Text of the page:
Ugh, I did that to my iPad a year ago and it really messed up a lot of comfortable patterns in my day.Thanks for all of your responses ! I knocked my iPad off the side last week and it bent and smashed I’ve not been able to get on here to flick through your reply’s ! I like the familiar unfamiliar idea I’ll write up a list of my available ingredients to try some new and exciting things !
With the economic situation in the UK, I suggest you think a lot about "comfort food" as a notion. If you can provide a hearty, warming meal for a reasonable price, people are going to flock to your place just to sit somewhere warm with friends. You can probably go fractionally more expensive on ingredients than you usually would, because with a rough economy people will likely drink more.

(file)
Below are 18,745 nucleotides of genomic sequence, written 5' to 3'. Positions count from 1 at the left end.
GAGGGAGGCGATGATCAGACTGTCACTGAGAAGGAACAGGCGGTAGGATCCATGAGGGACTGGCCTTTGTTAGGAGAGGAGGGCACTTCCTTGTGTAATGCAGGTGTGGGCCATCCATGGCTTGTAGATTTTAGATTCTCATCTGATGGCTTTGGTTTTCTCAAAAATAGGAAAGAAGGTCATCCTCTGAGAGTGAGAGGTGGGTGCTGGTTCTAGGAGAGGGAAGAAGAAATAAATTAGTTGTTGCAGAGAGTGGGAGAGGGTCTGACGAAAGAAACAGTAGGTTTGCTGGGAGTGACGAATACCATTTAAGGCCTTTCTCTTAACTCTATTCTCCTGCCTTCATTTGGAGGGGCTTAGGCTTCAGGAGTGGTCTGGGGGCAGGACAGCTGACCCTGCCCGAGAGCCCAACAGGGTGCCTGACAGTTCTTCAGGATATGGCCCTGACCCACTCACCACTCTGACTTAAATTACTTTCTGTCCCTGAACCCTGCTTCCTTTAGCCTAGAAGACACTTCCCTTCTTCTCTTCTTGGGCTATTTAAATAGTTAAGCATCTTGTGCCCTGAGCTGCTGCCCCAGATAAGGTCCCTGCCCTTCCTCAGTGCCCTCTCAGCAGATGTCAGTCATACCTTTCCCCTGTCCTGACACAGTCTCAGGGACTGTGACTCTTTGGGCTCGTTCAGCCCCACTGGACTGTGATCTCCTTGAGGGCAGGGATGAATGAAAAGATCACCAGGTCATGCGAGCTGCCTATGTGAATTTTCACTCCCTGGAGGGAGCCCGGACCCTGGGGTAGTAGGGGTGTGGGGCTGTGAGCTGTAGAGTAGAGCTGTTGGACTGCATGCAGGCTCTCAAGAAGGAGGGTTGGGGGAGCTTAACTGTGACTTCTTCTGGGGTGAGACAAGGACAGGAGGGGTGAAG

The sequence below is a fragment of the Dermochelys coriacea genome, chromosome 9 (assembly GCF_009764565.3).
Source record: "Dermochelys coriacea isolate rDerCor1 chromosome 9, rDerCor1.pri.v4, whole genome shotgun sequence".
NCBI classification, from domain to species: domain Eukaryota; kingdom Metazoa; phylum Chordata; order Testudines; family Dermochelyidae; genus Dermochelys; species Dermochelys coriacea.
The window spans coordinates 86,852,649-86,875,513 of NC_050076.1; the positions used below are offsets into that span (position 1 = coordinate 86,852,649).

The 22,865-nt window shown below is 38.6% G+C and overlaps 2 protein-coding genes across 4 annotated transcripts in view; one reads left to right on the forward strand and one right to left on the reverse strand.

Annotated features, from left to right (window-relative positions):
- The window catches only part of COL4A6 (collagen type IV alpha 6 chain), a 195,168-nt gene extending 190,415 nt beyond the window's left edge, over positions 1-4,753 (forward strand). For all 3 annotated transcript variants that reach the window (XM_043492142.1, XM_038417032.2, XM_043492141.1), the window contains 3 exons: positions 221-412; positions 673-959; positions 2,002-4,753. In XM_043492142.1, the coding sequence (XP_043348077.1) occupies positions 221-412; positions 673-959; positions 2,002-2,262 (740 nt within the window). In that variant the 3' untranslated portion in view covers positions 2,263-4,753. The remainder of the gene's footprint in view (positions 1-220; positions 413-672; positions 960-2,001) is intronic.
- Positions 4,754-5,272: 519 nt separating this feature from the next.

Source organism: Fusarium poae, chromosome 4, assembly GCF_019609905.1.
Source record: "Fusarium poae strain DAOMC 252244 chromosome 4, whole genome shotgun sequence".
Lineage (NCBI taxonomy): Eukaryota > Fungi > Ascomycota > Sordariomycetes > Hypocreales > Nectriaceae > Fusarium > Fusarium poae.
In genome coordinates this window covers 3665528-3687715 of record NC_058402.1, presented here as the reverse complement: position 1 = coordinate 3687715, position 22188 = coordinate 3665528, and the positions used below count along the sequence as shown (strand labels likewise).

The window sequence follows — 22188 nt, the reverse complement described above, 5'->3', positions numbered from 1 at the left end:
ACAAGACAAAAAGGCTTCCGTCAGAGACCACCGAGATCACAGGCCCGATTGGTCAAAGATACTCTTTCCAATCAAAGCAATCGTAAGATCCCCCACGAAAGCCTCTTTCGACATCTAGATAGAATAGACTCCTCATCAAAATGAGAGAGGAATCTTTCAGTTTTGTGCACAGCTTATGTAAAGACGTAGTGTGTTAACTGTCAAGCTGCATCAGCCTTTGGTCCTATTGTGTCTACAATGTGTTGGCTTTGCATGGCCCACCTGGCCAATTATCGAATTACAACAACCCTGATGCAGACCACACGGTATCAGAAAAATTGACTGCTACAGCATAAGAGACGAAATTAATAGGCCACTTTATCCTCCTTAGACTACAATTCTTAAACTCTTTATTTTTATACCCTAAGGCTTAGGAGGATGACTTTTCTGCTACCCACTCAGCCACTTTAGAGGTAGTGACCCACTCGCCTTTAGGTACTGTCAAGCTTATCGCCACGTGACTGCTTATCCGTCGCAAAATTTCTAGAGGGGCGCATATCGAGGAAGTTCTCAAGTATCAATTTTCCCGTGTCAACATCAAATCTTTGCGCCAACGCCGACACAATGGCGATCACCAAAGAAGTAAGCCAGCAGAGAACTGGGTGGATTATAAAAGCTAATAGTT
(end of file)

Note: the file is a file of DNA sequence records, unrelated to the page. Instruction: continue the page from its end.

You might also think about whether there are favorite British foods that have become unwieldy and expensive to do in small batches but which remain readily accessible to the professional kitchen. In the US, at least, a big beef roast is wildly less expensive in food cost for a professional kitchen than a home cook, as well as being a lot easier to handle because its mass insulates it against overcooking quite well. Yorkshire puddings are another example, where my impression is that they're finicky and often only make sense if you can crank them out by the dozen. I'm thinking that a steaming plate of British comfort foods -- cauliflower cheese, roasted potatoes, turnips and swedes, a little sliced meat, gravy, and a big Yorkie -- would bring in the punters and really shouldn't cost you all that much. Then you sell them a whole bunch of slightly marked-up beer and you're golden.